Congratulations! You just bought a new home and it’s perfect for your family – just the right size and condition and in a location and neighborhood to meet your needs. Your new home is part of a homeowners’ association (HOA), so the landscaping, entrance and common areas always look beautiful and well-maintained. It even has great amenities, like active programming for the kids and a fitness center – there goes your last excuse not to get back in shape! 

When you bought that home in an HOA or community association you became part of a common interest development. That means you’re required to share the costs of operating the association, including maintaining common areas and shared amenities, like that gorgeous pool and fitness room – things you couldn’t do on your own.

HOA fees (also known as “assessments” or “maintenance fees”) are set by your association’s board of directors. Your board determines how much the HOA fees are, what your HOA fees cover and how they are paid: Monthly is the most common setup, but they can also be paid quarterly, semi-annually or annually. The board bases each owner’s share on the expected annual budget for the association. That budget has to cover a lot!
It’s important to know that board members do not profit from HOA fees; they are volunteers and homeowners just like you and pay the fees like everyone else does. Your HOA is typically set up as a nonprofit corporation, which means that any extra money goes back into operations at the end of the year.

While you know you must pay those HOA fees, do you know what this money is used for? Each association has its own unique rules and policies, so it’s important that you read your community’s governing documents to learn the specifics – knowledge is power. If you don’t understand these things, you may see your hard-earned money go to things you’d rather not spend it on.

What kinds of things do HOA fees cover?

Ongoing maintenance and repairs

Continuous maintenance to common areas, equipment, systems and shared amenities – all of these things cost money. Depending on your community, this may include: 
  • Lawn care and landscaping
  • Snow removal
  • Water, plumbing and sewage systems
  • A/C and heating systems
  • Electrical system and lighting
  • Sanitation system and trash removal
  • Security system and gates
  • Cleaning, painting and upkeep of exteriors and common areas, such as hallway walls, carpeting and clubhouse
  • Pest control
  • Repair of damaged roofs, interior roads, pipes, elevators, etc., due to age, weather conditions or other causes
  • Maintenance of shared amenities like the pool, fitness equipment and clubhouse  

Insurance policies

Your association must purchase a master insurance policy to protect your community’s building structures, exteriors and common property against damage, plus other riders and add-ons as required by your community’s location, property type and other needs. The association may be required by law to buy flood insurance. Liability insurance, theft insurance and directors and officers insurance are other common coverages. You still should carry your own homeowner’s policy, even in a high-rise.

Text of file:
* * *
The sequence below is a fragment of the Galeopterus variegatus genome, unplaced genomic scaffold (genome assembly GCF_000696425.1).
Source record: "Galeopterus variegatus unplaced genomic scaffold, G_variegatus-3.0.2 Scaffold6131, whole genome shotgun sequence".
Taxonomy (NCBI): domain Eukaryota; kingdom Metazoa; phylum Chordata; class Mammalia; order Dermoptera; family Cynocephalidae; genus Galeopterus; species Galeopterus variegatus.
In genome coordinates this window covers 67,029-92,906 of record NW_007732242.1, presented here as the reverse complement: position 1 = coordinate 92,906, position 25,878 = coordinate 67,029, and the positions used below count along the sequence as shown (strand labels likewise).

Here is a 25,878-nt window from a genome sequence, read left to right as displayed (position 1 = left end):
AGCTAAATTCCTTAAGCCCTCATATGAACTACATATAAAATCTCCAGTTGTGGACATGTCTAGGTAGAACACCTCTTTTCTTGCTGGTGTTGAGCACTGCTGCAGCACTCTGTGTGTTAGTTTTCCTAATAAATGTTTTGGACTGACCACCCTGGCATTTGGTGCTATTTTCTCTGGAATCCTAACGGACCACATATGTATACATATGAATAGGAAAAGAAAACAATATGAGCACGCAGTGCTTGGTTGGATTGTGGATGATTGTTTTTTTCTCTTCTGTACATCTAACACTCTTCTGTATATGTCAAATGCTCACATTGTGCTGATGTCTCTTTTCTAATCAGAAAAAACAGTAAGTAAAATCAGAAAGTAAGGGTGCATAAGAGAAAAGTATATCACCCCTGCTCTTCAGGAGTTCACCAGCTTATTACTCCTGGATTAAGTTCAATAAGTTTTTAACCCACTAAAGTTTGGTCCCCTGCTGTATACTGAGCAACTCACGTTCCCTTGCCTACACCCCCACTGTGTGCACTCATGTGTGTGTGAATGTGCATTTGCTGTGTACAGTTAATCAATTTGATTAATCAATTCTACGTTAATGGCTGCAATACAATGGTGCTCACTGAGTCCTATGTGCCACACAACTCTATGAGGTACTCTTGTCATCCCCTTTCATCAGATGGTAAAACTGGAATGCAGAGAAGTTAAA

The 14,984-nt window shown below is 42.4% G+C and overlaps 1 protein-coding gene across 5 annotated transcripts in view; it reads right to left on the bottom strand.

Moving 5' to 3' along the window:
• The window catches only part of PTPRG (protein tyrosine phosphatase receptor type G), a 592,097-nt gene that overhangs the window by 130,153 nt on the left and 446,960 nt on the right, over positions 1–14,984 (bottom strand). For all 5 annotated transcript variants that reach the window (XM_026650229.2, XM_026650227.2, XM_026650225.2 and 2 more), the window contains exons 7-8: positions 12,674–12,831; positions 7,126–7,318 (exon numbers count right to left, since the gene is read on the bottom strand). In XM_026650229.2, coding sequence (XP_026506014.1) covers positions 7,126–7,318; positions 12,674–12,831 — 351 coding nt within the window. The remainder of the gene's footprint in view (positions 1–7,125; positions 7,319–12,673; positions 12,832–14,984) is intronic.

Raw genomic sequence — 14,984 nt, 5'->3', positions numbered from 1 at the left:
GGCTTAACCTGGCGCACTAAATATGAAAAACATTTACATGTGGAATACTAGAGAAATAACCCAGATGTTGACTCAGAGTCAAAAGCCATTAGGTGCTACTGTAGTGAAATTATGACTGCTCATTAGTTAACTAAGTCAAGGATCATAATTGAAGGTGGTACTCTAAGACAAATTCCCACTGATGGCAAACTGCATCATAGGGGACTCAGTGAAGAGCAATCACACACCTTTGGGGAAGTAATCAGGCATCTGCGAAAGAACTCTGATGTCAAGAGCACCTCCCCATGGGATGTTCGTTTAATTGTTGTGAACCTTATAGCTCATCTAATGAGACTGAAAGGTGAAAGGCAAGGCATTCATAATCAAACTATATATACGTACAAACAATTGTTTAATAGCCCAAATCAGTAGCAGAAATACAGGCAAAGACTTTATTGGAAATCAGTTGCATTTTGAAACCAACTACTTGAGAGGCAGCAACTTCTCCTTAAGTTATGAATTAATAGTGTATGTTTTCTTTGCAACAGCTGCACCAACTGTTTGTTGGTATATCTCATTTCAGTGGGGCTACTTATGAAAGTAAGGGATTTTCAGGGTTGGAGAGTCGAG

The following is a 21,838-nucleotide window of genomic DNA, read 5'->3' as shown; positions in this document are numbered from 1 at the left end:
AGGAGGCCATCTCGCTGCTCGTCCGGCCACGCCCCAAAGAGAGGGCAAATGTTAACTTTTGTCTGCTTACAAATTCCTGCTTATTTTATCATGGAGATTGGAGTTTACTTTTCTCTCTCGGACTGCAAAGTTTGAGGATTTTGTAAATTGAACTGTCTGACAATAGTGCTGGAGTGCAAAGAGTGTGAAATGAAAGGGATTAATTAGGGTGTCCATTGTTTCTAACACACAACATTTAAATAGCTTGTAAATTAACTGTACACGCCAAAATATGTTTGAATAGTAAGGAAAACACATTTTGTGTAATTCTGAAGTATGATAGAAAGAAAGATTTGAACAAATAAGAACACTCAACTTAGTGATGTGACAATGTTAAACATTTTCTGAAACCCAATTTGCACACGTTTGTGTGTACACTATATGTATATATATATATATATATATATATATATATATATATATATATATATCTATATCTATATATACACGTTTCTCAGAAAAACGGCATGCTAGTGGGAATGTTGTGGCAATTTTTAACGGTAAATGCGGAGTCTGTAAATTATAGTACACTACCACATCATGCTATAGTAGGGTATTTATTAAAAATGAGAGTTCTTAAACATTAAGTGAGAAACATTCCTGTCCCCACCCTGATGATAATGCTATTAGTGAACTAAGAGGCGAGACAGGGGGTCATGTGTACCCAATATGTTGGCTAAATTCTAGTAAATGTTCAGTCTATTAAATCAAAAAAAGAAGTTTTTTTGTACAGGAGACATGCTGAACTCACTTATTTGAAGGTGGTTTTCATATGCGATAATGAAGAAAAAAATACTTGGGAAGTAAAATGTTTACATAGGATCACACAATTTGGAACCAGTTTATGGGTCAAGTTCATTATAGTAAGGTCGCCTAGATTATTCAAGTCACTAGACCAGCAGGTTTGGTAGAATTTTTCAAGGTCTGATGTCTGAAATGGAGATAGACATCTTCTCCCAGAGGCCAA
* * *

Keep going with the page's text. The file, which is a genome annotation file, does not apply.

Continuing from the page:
Utility payments

Community associations cover the costs of electricity, lighting, water, heating and air conditioning for the community’s common areas. This can include the guard house and front gate, lobby, clubhouse, pool, fitness rooms, meeting rooms and landscape lighting or street lights. In a high-rise, that also may include common A/C and heating systems that cover the whole building. Increasingly, HOAs are getting great deals from cable companies and internet providers to service the entire community; HOA fees cover those amenities as well.

Reserve funds

Smart financial planning includes establishing a reserve fund. Reserve funds are NOT for day-to-day expenses. They are meant to cover repairs and replacements of major assets and systems, like elevators or roof replacement, for which you have planned ahead and saved up over time. A reserve study firm will work with your association to help you work out the expected life span of things like your pool pumps or boilers and the cost to replace them so your board can save the money. Reserve funds are invested to help generate more revenue toward those expenses. Some states and provinces have very specific restrictions on how your reserve fund can be used. A strong reserve fund is critical to avoiding the need for a dreaded special assessment!

Contingency funds

This money is automatically set aside each month to cover unforeseen community expenses and emergencies like an insurance deductible after a storm or accident.


If your community employs its own management, maintenance or janitorial staff, a portion of your HOA fees cover their salaries and benefits. 

Professional property management

As we mentioned earlier, board members are volunteers. Running an association is a lot of work, so many HOA and condo association boards choose to team up with a property management company. If yours is one of them, your HOA fees cover that, too! A professional management company will help your board effectively manage things like vendor contracts, maintenance, insurance, investments and other financial and operational tasks. All of this benefits you by keeping your community at its best and your property values up.

No one likes to spend money for no reason. And some people may consider HOA fees to be an unnecessary expense. But that investment in your community helps keep it financially fit, safe and beautiful, all of which keeps your home’s value high.

Now that you know the basics of assessments, take a deeper dive into how your board budgets those fees. Download our budget and finance guide today for an inside look at association budgeting.
Monday October 01, 2018